[credit provider=”Gary Soup” url=”http://www.flickr.com/photos/garysoup/2957302461/”]
For the last three years, Bordeaux vineyards dominated the Chinese wine market. But the latest Asian wine auctions reveal that Chinese buyers are no longer so intent on restocking their cellars with the same old juice, the Financial Times reports.In fact, that decline may be an indication that the once-surging Chinese wine market is experiencing a bit of a nadir.
AFP reports (via Sotheby’s) that the Hong Kong Sotheby’s first wine auction on Saturday yielded a sum of only $5.6 million, a pittance relative to the $6.43 million to $9.01 million pre-auction estimate.
Burgundies, however, sold very well despite the general decline in sales.
On Friday and Saturday, at an auction conducted by Acker Merrall & Condit, the world’s largest wine seller, three magnums of the 1999 DRC Romanée Conti (a Burgundy) sold for $81,333. The price set a record high for that vintage.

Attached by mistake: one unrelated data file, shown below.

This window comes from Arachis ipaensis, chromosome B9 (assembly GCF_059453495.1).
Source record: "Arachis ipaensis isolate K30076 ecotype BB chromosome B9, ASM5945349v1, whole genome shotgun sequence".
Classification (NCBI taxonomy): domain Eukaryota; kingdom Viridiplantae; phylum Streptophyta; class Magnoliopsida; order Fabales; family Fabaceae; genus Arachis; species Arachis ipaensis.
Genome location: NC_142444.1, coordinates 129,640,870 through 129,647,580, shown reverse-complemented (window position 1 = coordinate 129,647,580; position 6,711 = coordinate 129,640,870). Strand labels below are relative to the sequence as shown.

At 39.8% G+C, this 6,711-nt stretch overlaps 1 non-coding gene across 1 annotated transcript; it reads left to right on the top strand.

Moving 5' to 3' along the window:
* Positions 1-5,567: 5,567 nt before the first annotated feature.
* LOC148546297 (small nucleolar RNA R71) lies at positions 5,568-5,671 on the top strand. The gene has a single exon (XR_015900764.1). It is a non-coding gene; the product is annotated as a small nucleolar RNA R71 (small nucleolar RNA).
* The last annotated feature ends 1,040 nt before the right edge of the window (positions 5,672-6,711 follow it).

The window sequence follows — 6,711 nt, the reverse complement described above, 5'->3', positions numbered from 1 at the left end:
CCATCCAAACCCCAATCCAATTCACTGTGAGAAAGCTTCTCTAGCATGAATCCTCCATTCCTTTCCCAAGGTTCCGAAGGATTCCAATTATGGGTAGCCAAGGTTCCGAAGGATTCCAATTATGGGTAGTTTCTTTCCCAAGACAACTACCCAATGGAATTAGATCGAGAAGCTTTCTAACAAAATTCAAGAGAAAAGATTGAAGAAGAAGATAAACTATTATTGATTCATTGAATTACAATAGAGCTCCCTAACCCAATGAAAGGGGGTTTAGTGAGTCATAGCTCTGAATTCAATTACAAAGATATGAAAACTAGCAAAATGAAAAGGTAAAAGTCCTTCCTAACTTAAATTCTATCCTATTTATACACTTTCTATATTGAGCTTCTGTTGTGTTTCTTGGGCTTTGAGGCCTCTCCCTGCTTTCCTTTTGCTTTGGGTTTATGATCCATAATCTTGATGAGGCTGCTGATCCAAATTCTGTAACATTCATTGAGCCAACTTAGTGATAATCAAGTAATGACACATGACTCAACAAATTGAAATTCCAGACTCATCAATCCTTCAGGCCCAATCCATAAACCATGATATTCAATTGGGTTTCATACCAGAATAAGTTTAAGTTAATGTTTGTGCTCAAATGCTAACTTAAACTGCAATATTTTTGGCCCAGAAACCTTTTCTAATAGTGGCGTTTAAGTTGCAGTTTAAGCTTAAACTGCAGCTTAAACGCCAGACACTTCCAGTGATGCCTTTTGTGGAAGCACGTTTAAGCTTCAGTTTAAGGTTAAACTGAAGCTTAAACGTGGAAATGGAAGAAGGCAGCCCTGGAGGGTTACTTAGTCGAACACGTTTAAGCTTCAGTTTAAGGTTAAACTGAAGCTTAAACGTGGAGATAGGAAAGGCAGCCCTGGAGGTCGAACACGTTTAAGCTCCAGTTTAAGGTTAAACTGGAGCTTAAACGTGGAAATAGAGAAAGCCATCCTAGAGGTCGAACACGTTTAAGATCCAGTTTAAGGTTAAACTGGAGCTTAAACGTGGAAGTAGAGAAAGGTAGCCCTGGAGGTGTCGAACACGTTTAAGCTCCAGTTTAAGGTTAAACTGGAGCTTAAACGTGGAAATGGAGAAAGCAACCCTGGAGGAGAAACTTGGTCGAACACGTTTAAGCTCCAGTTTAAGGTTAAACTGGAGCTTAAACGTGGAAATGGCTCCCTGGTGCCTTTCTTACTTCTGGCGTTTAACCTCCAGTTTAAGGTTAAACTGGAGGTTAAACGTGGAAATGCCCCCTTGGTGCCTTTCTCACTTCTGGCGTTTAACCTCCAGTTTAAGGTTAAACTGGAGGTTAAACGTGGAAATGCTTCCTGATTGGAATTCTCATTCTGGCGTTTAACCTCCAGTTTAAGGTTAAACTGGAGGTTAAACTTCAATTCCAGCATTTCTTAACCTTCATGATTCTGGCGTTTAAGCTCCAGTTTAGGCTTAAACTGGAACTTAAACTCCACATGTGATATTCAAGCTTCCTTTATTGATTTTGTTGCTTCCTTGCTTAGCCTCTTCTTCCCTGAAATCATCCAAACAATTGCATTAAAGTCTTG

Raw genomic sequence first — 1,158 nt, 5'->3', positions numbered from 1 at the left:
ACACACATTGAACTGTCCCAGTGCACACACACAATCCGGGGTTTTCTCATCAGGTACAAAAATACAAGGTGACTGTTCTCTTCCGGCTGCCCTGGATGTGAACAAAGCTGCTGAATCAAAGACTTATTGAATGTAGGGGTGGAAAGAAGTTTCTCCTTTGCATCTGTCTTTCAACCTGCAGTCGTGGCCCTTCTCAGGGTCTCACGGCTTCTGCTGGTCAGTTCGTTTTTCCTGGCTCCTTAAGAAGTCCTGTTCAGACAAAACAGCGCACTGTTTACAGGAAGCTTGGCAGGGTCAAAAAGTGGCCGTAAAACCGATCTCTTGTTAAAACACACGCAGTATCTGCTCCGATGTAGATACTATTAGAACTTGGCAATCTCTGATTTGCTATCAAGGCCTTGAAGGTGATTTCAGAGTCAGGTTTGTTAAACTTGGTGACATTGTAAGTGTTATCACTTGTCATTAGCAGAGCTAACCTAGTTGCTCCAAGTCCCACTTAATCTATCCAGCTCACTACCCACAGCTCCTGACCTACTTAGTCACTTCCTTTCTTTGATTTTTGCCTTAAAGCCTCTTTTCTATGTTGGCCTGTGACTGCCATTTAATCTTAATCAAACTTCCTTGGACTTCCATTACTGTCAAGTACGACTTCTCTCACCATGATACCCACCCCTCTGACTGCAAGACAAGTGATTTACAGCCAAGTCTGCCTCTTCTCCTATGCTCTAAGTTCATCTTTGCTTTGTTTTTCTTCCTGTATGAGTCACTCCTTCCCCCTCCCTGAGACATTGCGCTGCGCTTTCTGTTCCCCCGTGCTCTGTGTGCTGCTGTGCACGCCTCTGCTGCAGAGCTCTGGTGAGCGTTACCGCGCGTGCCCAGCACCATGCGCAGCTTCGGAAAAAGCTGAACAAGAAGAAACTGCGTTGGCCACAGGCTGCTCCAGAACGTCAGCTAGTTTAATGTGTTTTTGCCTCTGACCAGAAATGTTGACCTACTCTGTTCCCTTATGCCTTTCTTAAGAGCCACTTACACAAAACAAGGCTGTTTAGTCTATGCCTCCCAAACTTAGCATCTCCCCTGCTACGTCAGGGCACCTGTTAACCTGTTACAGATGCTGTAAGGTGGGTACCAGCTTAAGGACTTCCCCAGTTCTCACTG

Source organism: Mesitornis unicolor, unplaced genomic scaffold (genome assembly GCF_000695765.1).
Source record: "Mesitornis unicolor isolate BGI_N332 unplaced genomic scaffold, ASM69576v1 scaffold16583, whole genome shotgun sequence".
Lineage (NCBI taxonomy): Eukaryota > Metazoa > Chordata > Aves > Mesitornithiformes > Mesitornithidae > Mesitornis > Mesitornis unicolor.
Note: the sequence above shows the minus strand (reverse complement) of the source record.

Commentators are hinting that Burgundy could be the new Bordeaux.
Simon Davies, head of marketing at Fine+Rare Wines, told the Financial Times: “The auction market is likely to remain tough for Bordeaux because people are paying what they think a wine is worth rather than paying absolutely anything just to gain face.”
The top price paid over the weekend was $231,719 for a case of 1990 Romanée Conti.
Whether or not that wine is “worth” such a price is a subject for another discussion.